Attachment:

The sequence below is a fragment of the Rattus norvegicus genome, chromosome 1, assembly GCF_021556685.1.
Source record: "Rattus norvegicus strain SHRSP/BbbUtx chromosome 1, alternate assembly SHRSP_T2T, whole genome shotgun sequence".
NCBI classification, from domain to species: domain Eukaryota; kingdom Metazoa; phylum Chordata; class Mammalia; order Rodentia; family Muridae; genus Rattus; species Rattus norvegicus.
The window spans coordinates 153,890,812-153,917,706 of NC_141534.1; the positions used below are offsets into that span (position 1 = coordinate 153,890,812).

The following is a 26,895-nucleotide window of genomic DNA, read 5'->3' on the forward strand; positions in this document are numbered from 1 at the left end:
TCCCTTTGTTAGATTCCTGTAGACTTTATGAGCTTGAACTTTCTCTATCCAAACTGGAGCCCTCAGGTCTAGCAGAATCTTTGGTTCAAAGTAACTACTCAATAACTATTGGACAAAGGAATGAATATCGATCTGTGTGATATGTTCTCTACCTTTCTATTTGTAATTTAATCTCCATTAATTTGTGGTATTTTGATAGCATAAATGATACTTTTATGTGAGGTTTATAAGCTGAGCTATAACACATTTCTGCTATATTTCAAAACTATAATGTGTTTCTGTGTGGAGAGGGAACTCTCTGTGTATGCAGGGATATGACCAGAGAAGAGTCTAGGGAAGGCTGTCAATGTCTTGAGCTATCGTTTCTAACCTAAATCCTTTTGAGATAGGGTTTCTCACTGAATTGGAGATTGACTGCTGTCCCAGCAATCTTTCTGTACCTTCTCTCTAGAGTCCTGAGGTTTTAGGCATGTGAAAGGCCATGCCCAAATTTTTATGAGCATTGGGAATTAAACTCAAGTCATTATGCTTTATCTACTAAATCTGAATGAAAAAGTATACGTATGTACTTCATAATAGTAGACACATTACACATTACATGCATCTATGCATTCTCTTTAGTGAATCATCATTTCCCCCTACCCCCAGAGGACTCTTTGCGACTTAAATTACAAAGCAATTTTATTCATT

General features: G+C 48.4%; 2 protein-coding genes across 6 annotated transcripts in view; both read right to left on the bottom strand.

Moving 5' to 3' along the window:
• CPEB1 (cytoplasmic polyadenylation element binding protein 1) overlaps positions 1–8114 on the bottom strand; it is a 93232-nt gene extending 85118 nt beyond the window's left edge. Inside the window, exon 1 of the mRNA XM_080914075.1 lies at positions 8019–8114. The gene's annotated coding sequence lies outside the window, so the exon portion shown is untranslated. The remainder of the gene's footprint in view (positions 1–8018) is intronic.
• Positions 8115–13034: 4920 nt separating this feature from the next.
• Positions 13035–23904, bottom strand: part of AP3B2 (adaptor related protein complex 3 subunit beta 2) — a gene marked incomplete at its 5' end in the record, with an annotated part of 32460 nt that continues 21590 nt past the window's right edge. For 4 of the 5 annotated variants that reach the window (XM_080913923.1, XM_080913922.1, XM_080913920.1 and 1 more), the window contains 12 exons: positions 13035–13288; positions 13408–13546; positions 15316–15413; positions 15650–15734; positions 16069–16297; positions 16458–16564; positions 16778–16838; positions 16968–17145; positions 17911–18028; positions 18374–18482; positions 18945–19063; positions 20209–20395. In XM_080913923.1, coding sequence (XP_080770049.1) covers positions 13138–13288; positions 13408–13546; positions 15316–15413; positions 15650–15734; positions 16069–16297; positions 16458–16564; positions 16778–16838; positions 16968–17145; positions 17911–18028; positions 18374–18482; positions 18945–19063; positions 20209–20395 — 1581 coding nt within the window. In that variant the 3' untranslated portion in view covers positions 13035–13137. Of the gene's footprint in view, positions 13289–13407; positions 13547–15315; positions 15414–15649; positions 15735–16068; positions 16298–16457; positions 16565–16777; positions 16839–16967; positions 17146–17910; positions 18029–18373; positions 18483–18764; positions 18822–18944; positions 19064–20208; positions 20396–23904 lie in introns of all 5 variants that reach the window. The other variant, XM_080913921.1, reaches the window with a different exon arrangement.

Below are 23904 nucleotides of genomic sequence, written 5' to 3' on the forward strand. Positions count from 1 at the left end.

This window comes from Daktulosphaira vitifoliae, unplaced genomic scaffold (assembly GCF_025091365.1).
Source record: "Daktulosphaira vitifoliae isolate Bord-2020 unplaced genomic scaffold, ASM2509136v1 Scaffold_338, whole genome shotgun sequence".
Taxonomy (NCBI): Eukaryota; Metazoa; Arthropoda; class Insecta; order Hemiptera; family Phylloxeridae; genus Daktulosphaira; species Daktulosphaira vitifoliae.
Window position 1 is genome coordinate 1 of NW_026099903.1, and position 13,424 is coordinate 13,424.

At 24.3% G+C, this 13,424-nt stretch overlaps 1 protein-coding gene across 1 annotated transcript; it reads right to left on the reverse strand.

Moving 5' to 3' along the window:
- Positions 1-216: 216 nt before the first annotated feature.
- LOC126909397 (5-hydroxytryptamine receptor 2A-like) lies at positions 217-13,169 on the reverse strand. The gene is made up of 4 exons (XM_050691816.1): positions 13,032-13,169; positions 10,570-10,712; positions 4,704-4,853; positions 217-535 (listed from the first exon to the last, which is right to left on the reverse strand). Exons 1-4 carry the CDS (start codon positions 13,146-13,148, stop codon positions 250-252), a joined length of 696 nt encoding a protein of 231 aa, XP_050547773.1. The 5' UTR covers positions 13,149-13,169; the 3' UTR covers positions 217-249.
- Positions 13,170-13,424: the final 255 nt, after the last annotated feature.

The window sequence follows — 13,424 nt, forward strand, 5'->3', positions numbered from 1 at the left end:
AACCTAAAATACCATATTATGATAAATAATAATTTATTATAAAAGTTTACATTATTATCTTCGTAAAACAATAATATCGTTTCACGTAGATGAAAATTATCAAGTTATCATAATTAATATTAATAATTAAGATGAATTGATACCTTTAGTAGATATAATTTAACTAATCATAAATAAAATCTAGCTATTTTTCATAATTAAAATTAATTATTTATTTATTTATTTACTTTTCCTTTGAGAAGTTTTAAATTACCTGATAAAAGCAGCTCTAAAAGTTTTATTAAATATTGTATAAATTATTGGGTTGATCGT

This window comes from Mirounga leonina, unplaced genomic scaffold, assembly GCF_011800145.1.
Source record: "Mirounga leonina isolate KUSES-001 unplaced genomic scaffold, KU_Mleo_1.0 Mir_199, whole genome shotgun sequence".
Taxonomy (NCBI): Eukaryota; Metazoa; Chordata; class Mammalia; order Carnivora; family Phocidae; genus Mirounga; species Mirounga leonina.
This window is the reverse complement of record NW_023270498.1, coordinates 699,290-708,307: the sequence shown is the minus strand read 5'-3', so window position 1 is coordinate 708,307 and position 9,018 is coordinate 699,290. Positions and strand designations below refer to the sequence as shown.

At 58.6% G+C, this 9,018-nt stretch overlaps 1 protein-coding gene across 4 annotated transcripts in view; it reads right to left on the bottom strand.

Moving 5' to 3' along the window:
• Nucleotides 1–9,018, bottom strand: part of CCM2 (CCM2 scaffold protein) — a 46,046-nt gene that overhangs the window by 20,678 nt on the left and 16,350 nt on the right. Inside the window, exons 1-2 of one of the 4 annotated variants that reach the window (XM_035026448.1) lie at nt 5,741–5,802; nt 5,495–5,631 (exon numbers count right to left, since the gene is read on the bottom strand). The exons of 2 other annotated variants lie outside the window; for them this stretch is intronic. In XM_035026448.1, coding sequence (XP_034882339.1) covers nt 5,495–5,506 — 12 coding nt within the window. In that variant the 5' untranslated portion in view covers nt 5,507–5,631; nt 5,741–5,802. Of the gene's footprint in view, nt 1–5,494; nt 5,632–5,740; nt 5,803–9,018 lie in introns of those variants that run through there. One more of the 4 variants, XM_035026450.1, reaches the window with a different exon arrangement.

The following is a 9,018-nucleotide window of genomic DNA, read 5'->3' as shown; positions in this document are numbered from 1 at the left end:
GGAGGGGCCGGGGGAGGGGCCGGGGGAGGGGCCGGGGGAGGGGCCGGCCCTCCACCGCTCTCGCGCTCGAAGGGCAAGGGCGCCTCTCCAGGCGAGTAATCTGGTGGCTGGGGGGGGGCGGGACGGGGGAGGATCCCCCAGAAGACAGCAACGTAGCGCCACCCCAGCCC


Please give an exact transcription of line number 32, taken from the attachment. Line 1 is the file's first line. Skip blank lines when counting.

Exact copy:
GGAGGGGCCGGGGGAGGGGCCGGGGGAGGGGCCGGGGGAGGGGCCGGCCCTCCACCGCTCTCGCGCTCGAAGGGCAAGGGCGCCTCTCCAGGCGAGTAATCTGGTGGCTGGGGGGGGGCGGGACGGGGGAGGATCCCCCAGAAGACAGCAACGTAGCGCCACCCCAGCCC